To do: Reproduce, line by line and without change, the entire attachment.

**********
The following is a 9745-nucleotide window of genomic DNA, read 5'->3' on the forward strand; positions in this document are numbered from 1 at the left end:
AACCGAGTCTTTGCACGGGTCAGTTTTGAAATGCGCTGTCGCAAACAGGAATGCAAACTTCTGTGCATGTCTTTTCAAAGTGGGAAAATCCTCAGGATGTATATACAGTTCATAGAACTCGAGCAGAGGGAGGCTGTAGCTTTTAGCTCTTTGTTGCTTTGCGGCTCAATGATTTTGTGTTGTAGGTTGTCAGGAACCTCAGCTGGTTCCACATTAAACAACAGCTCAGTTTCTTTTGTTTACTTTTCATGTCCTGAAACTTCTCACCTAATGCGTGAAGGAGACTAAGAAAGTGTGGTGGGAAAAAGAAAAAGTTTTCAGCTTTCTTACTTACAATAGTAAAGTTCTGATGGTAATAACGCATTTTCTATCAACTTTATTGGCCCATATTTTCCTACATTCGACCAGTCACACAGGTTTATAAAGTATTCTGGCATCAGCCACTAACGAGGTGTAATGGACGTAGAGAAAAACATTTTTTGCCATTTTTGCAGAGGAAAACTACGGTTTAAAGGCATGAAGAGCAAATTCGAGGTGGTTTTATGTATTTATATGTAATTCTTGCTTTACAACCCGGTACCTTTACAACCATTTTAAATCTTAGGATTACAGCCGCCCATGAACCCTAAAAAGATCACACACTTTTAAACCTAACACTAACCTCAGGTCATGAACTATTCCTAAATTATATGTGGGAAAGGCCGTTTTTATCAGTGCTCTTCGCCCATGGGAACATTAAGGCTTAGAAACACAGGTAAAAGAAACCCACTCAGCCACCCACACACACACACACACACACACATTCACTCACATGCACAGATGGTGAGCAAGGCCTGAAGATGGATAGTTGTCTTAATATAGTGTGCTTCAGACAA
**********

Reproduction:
The following is a 9745-nucleotide window of genomic DNA, read 5'->3' on the forward strand; positions in this document are numbered from 1 at the left end:
AACCGAGTCTTTGCACGGGTCAGTTTTGAAATGCGCTGTCGCAAACAGGAATGCAAACTTCTGTGCATGTCTTTTCAAAGTGGGAAAATCCTCAGGATGTATATACAGTTCATAGAACTCGAGCAGAGGGAGGCTGTAGCTTTTAGCTCTTTGTTGCTTTGCGGCTCAATGATTTTGTGTTGTAGGTTGTCAGGAACCTCAGCTGGTTCCACATTAAACAACAGCTCAGTTTCTTTTGTTTACTTTTCATGTCCTGAAACTTCTCACCTAATGCGTGAAGGAGACTAAGAAAGTGTGGTGGGAAAAAGAAAAAGTTTTCAGCTTTCTTACTTACAATAGTAAAGTTCTGATGGTAATAACGCATTTTCTATCAACTTTATTGGCCCATATTTTCCTACATTCGACCAGTCACACAGGTTTATAAAGTATTCTGGCATCAGCCACTAACGAGGTGTAATGGACGTAGAGAAAAACATTTTTTGCCATTTTTGCAGAGGAAAACTACGGTTTAAAGGCATGAAGAGCAAATTCGAGGTGGTTTTATGTATTTATATGTAATTCTTGCTTTACAACCCGGTACCTTTACAACCATTTTAAATCTTAGGATTACAGCCGCCCATGAACCCTAAAAAGATCACACACTTTTAAACCTAACACTAACCTCAGGTCATGAACTATTCCTAAATTATATGTGGGAAAGGCCGTTTTTATCAGTGCTCTTCGCCCATGGGAACATTAAGGCTTAGAAACACAGGTAAAAGAAACCCACTCAGCCACCCACACACACACACACACACACACATTCACTCACATGCACAGATGGTGAGCAAGGCCTGAAGATGGATAGTTGTCTTAATATAGTGTGCTTCAGACAA